WCAX Investigates: Is Vermont failing to track sex offenders? - WCAX.COM Local Vermont News, Weather and Sports-

WCAX Investigates: Is Vermont failing to track sex offenders?

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There are nearly 1,200 registered sex offenders living in Vermont. Now, a high-profile case raises new questions about how the state tracks these criminals.

WCAX investigated a mix-up that put a notorious child predator in a neighborhood full of kids. Through a public records request, we obtained insider emails that point to problems with Vermont's sex offender registry and its ability to give the public accurate information about where sex offenders really are.

Up until this week, Vermont probation officers were not required to check with the Department for Children and Families about the presence of day cares when finding homes for sex offenders who are not supposed to be close to kids. Now that's changing after a WCAX News story highlighted the problem earlier this week.

"I really think it's unfair that no one notified anyone that he was here," Bristol mom Beth Derringer said.

The controversy started after Bristol parents told us they were upset no one warned them Mark Hulett, a convicted child rapist, had been living in their neighborhood for months. Even the town's police chief says he didn't know.

"Frustrated," Bristol Police Chief Kevin Gibbs said.

We decided to dig into how notification works and found out the whole process can be confusing.

"Obviously, you don't like to have someone move and not notify you and only find out second hand," said Jeffrey Wallin of the Vermont Crime Information Center.

The director of Vermont's sex offender registry says the website is only as good as the information provided by law enforcement and the offenders themselves.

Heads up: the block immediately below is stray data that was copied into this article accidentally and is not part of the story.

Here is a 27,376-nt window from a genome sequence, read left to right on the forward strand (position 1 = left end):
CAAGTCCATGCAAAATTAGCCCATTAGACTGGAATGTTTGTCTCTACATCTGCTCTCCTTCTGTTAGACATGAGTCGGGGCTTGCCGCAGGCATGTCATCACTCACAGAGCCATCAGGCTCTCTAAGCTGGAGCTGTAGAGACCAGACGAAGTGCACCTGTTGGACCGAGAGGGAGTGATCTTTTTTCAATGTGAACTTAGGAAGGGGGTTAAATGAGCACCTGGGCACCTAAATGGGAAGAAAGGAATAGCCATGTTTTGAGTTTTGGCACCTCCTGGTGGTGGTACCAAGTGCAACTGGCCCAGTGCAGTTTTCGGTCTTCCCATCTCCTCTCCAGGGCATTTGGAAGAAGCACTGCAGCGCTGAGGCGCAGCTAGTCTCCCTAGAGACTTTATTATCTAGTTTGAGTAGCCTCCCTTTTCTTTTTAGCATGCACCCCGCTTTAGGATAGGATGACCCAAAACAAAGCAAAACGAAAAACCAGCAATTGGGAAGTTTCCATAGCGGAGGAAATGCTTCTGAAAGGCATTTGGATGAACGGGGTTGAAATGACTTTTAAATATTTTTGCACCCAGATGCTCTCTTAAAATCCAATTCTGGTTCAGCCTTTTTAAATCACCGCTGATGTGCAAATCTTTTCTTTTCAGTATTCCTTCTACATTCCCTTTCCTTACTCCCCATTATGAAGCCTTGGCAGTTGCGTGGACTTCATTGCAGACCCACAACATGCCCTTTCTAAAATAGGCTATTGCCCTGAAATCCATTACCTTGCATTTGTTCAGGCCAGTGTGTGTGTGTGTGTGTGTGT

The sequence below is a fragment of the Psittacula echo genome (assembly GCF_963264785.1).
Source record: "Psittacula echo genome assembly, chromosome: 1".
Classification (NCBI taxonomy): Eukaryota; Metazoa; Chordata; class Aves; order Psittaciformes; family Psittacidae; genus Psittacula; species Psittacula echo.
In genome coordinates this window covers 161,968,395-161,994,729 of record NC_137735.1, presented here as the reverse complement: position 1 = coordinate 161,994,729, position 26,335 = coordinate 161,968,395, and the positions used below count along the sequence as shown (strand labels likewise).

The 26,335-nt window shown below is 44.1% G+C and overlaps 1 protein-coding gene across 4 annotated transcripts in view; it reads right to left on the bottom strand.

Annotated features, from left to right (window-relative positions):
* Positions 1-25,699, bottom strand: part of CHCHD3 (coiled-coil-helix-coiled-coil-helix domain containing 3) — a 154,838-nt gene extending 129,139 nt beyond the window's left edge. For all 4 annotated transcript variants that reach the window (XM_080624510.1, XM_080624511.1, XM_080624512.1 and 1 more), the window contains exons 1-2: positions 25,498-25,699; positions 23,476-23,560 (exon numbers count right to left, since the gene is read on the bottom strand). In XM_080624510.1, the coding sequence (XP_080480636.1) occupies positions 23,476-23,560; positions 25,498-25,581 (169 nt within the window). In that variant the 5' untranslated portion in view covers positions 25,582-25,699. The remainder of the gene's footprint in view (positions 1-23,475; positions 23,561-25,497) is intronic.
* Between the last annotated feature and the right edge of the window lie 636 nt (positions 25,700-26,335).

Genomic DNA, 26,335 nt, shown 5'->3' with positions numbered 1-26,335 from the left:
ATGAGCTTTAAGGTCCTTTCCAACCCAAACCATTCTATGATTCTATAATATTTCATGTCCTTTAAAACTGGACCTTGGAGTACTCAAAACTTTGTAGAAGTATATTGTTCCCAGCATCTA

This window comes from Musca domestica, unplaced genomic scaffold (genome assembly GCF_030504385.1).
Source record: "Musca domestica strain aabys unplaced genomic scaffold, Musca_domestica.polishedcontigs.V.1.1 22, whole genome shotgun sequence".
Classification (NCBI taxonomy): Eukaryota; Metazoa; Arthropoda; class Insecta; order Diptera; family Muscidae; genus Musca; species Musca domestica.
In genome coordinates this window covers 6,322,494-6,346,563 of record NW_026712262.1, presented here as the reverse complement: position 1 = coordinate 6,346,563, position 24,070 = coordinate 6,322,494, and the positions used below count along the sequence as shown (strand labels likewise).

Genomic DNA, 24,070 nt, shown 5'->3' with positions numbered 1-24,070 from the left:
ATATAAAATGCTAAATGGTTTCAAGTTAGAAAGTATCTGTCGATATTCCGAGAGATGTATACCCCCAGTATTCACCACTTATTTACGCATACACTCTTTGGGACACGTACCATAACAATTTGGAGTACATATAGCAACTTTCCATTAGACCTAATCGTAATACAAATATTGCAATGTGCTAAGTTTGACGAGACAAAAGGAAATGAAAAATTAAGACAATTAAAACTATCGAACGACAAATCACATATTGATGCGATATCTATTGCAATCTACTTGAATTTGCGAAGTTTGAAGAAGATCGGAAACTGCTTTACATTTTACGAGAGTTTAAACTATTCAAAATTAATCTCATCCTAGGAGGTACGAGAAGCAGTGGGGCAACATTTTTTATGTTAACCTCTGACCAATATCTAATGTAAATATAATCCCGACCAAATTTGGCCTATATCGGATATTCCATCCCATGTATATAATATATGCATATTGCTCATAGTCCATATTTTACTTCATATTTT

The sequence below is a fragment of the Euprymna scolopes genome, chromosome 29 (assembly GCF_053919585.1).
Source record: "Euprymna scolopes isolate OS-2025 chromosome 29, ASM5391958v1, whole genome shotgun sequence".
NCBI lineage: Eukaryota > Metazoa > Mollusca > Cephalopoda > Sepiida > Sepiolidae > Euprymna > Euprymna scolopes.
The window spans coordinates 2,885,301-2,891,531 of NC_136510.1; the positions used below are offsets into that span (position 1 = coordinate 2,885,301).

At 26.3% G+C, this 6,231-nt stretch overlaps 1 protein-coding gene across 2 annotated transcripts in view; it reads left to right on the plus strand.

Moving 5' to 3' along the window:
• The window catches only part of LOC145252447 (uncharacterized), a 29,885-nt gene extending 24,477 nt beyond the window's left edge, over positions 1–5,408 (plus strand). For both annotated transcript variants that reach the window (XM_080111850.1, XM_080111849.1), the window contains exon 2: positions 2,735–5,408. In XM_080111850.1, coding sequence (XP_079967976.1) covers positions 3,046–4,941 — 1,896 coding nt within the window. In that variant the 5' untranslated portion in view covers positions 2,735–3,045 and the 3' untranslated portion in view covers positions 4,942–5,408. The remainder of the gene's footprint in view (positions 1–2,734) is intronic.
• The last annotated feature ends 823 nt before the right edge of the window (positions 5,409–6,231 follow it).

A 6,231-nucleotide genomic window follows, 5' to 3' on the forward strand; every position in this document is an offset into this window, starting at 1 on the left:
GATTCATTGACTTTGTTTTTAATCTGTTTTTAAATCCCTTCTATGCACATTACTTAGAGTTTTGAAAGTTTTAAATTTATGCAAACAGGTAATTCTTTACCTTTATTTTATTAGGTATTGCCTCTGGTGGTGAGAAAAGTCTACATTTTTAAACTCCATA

"If we're not notified or we're not provided information, it is difficult to be up to date on that, because we don't have the ability to go out and physically verify ourselves," Wallin said.

Sex offenders like Hulett have three days to tell the registry if they've moved. Those changes are made online right away. But the whole registry is only updated quarterly to reflect police compliance checks.

Until January, the sex offender registry listed Hulett as a Waltham resident. But our research shows Hulett's timeline doesn't add up. The Department of Corrections says Hulett moved to Bristol Oct. 1. Yet Vermont State Police submitted a compliance check one week later that put him in Waltham. Detectives say he wasn't home at the time of the check, but signed off on Waltham because corrections said Hulett was being supervised and was compliant.

So how could the same sex offender be living in two different towns at the same time?

"If someone is on the registry, it should match with where they're living and we should know that," Vt. Deputy Corrections Commissioner Cheryl Elovirta said.

Hulett's case is the latest example, but emails obtained by WCAX through a public records request seem to reveal a more pervasive problem. A registry staffer wrote to law enforcement: "Unfortunately, not all agencies do their checks in a timely manner, and for some agencies it's a miracle if I can get them to do one check for me a year."

That means, in some cases, an entire year could pass before police make sure these sex offenders are where they say they are.

In another email, the staffer wrote: "I'm truly sorry about all of this; but unfortunately until the information is correctly relayed to my office I have no way of knowing what's right and what isn't. DOC dropped the ball here."

The Department of Corrections is not specifically commenting on the Hulett case but admits there's room to improve the system.

"As far as the registry is updated-- that is something that we should do and we could be doing better, if you're not doing that," Elovirta said.

Vermont Corrections Commissioner Lisa Menard says DOC is conducting an internal review. And if there was an issue with DOC's notification to the registry not being timely, it's being fixed. Going forward, DOC is working on added safeguards to make sure this doesn't happen again. But she says notifications were made to local law enforcement via phone this fall.

Hulett left Bristol Wednesday. He's now living in Ferrisburgh. We don't know precisely where because that information is not available to the public.

Related Stories:

Sex offender who caused concern in Bristol relocated

Probation allows Vt. sex offender to live by day care

Bristol police caught off guard as notorious sex offender moves in

Notorious Vt. sex offender Mark Hulett released

Vt. child rapist soon to be freed

Vt. corrections alerts community about sex offender

Hulett's Mother Believes Son is Unfairly Imprisoned

Sex Offender Remains Behind Bars

Child Molester Held Beyond Prison Term

Charges Upgraded Against Mom Of Molested Child

Mother of Sex Assault Victim Faces Charges

Judge Cashman Speaks

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